National Forensic Pathologist Shortage Slows Autopsies in Washington


When a human torso washed ashore on Dungeness Spit on the northern edge of the Olympic Peninsula in September, authorities immediately wondered whether it might be the remains of one of the victims of the floatplane that crashed off of Whidbey Island during Labor Day weekend.

But without a dedicated forensic pathologist in rural Clallam County, the remains were transferred to Thurston County, said Nathan Millett, Clallam County deputy coroner. Ultimately, it took three weeks for officials to formally determine the remains were those of 66-year-old Patricia Hicks, a retired school teacher who was among the 10 people aboard the plane that plunged into Mutiny Bay on Sept. 4.

One reason for the delay, according to Millett, was a national and statewide shortage of forensic pathologists, medically trained doctors who perform autopsies.

"There aren't enough doctors to do the autopsies in the country right now and with drugs and violence skyrocketing in the last couple of years, it's getting to be a real critical work-shortage problem," he said.

According to Hayley Thompson, Skagit County coroner and president of the Washington Association of Coroners and Medical Examiners, there are about 500 forensic pathologists in the United States. Washington has 18, three of whom work in the eastern region, and 11 of whom work through King, Pierce and Snohomish counties.

While the recommended caseload for a forensic pathologist is 250 to 325 cases a year, in the past five years more doctors have been forced to perform more autopsies annually, Thompson said. In King County, that figure is closer to 400.

In the absence of available doctors to perform autopsies, coroners are having to use more creative ways to investigate deaths such as using X-rays and medical records, Thompson said.

For cases such as homicides, which require autopsies, the shortage can mean deaths take longer to investigate, making it impossible to meet the state's 90-day deadline to close cases.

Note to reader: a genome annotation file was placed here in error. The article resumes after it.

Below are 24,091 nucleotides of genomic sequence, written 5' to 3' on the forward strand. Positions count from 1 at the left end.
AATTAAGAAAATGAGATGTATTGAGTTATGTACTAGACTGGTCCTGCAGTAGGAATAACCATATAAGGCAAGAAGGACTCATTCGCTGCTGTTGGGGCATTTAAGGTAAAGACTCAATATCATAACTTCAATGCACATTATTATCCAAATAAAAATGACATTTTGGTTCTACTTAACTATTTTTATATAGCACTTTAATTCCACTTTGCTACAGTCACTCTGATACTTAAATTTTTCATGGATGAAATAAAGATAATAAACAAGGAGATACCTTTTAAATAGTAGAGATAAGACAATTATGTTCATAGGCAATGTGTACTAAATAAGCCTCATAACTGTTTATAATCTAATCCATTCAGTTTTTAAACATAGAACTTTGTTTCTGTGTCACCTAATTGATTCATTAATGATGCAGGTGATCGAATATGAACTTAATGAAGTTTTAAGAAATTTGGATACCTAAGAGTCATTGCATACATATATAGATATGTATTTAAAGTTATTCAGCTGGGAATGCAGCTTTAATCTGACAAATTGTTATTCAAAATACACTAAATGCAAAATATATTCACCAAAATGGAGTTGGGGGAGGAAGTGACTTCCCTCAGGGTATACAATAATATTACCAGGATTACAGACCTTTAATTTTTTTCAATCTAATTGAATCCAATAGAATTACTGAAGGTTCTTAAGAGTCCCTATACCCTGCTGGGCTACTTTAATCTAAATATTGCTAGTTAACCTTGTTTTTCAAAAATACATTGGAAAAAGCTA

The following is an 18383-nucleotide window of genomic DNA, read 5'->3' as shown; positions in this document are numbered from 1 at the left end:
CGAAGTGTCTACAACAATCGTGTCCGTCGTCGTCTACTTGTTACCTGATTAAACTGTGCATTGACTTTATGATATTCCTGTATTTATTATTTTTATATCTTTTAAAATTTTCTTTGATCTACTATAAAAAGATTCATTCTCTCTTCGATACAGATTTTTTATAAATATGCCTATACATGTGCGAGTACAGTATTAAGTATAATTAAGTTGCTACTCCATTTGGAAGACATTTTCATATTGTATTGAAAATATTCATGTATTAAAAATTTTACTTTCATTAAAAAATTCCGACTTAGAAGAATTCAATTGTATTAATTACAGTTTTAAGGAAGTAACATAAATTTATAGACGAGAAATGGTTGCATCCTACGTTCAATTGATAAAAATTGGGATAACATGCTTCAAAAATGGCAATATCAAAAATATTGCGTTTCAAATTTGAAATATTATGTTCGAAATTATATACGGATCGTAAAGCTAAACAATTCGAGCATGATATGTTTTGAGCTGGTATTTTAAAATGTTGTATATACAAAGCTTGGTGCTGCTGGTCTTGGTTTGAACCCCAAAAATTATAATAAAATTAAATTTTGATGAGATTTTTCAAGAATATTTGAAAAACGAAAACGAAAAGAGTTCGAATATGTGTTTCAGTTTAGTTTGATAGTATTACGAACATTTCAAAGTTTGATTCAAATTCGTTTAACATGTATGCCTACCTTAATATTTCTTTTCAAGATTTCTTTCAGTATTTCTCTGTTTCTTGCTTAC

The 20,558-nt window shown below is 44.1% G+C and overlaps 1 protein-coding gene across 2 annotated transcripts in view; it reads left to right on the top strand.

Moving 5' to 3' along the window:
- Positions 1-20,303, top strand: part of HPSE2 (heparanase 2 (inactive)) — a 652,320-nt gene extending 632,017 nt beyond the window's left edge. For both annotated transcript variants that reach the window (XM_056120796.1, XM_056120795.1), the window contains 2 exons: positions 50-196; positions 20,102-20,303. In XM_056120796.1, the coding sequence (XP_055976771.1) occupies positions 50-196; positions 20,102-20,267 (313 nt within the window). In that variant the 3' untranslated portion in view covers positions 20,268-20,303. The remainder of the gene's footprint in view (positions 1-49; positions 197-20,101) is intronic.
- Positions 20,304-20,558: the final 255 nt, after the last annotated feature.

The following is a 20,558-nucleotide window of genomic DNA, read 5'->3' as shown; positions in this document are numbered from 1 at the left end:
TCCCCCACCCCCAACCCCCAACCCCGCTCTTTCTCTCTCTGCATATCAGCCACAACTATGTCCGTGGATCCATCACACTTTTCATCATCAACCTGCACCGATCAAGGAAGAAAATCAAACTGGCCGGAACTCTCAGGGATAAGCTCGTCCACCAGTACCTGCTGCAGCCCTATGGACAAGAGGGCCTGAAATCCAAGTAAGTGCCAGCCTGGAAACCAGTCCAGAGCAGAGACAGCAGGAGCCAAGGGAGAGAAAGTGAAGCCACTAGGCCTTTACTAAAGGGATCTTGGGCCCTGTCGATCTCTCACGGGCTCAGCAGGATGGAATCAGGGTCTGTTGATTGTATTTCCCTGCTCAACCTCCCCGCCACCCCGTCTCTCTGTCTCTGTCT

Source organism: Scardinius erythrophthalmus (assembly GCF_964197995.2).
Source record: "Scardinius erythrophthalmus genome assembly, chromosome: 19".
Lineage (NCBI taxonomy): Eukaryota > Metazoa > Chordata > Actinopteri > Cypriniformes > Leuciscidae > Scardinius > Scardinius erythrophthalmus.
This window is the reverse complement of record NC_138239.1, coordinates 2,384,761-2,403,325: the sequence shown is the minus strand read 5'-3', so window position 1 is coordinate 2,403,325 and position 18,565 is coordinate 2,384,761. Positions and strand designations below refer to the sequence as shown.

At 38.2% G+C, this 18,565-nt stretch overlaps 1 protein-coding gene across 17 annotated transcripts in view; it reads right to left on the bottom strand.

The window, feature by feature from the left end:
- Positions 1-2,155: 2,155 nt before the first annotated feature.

"I don't like to have to tell families it can be five to seven months before I give them an answer. That sounds like years to them," Thompson said.

Part of the delay is also exacerbated by backed-up toxicology labs, she said, adding that a toxicology report can take 60 to 90 days.

The issue has been raised by the National Association of Medical Examiners for nearly two decades, Thompson said. In Washington, Thompson has been trying to spread awareness and formally study why the shortage exists.

Nationally, the forensic pathology field is neither well-advertised nor well-paid. About 20 graduates a year finish a fellowship that prepares them to be a board-certified forensic pathologist, Thompson said.

Although Millett is not a forensic pathologist, he has assisted doctors in thousands of autopsies and fell in "love" with the field after working in the Boston medical examiner's office.

Coroners and medical examiners regularly see evidence of some of the most "horrific things that can happen to a person," he said.

"Just being able to provide answers and, at least in a small way, help people going through some of the most unimaginable things is actually incredibly rewarding," he said.